A few years ago I was invited to a Business Exchange type of networking event – an event where there is hope that a lot of business folks can get together and hopefully help each other out by winning business or developing new strategies together. The hotel hired was clearly expensive and had lots of champagne and freshly squeezed orange juice ‘laid on’. In addition, together with hors d’oeuvre’s of all shapes and sizes.
Upon arrival we were led to the hotel’s grand hall. Waiters rushed backwards and forwards ensuring that upon entry each entrant was supplied with a glass of his/her chosen damage. In front of me was a sea of dark suits, both men and women engaged in filling the hall with the sounds of rhubarb, rhubarb, rhubarb… With a glass in one hand and a plate of mini quiche’s in the other I walked towards bunches of people in a hope to contribute at an appropriate point of interlude.
It then dawned on me that most of the conversations were being led by financial and legal consultants who would typically emerge from the right hand side of the hall and ‘net’ individuals within their vocal grasp. I remember being financially propositioned (in a ‘would you be interested in a business loan’ manner) at least twice.
OK, maybe what I have described is not typical of what happens at all these events and I have had described to me lots of similar events where valued guest speakers pitch their services and there really is great potential to engage in constructive debate focused around gaining new clients, together with identifying possible synergies. Many of these events are both regional and others national. Maybe I just had a bad experience that day – but I hold out hope for the power of the Internet and its potential to connect people in a non-threatening way and through sensible discussion (and equality).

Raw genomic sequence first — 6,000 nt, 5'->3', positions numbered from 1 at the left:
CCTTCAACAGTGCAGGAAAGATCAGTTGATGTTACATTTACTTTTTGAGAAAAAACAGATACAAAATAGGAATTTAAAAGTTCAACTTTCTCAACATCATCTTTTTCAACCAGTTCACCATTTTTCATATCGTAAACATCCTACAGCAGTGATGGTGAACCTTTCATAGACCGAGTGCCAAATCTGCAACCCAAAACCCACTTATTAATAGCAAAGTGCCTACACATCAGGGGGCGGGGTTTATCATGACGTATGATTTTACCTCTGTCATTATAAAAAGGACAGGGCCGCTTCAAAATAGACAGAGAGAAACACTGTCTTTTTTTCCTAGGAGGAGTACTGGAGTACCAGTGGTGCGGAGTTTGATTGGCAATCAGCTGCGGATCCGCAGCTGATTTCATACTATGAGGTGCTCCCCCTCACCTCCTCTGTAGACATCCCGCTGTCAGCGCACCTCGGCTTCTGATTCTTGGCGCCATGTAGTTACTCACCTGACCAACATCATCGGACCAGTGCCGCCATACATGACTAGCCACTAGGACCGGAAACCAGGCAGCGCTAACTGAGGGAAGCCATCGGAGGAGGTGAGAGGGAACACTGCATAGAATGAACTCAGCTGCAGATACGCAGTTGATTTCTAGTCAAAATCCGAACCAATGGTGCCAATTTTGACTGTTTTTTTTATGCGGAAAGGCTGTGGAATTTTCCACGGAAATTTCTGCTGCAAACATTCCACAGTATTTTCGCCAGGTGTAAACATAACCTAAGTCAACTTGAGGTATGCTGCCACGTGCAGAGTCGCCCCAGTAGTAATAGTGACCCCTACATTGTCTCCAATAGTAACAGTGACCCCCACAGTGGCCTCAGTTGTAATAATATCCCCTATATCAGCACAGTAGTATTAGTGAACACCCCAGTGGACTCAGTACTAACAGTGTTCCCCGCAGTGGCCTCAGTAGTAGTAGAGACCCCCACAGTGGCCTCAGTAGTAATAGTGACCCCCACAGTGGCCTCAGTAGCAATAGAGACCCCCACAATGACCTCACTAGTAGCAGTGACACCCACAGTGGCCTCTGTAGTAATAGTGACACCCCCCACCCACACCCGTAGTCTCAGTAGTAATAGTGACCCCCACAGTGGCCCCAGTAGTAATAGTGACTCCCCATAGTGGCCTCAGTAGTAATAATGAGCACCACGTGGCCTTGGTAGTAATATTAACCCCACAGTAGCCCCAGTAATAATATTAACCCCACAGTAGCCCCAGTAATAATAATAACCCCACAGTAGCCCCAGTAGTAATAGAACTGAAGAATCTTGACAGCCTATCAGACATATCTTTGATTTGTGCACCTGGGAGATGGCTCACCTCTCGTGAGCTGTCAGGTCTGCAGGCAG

A few years ago I worked on a large online learning project. Interestingly, the eventual completion was only between 5% and 10%. This implies that although online tools are available, take-up is limited due to factors such as time. What did work was the power of combining face-to-face and online learning, a blended approaches.
Today a newish phenomenon has started. It is called Social Networking. I’ve just set-up two: http://www.k-lever.net – for business and http://fitnessandstrength.ning.com. The latter in a hope to bring people together to exchange and motivate each other to be and stay fit.
I believe if we take lessons from the initial example that I gave and create a blended networking infrastructure, then there maybe a chance that new and real business opportunities can emerge, niches can be identified and true friendship can emerge – NB Only if people are participative rather than passive observers. Let us not forget less food will be potentially wasted!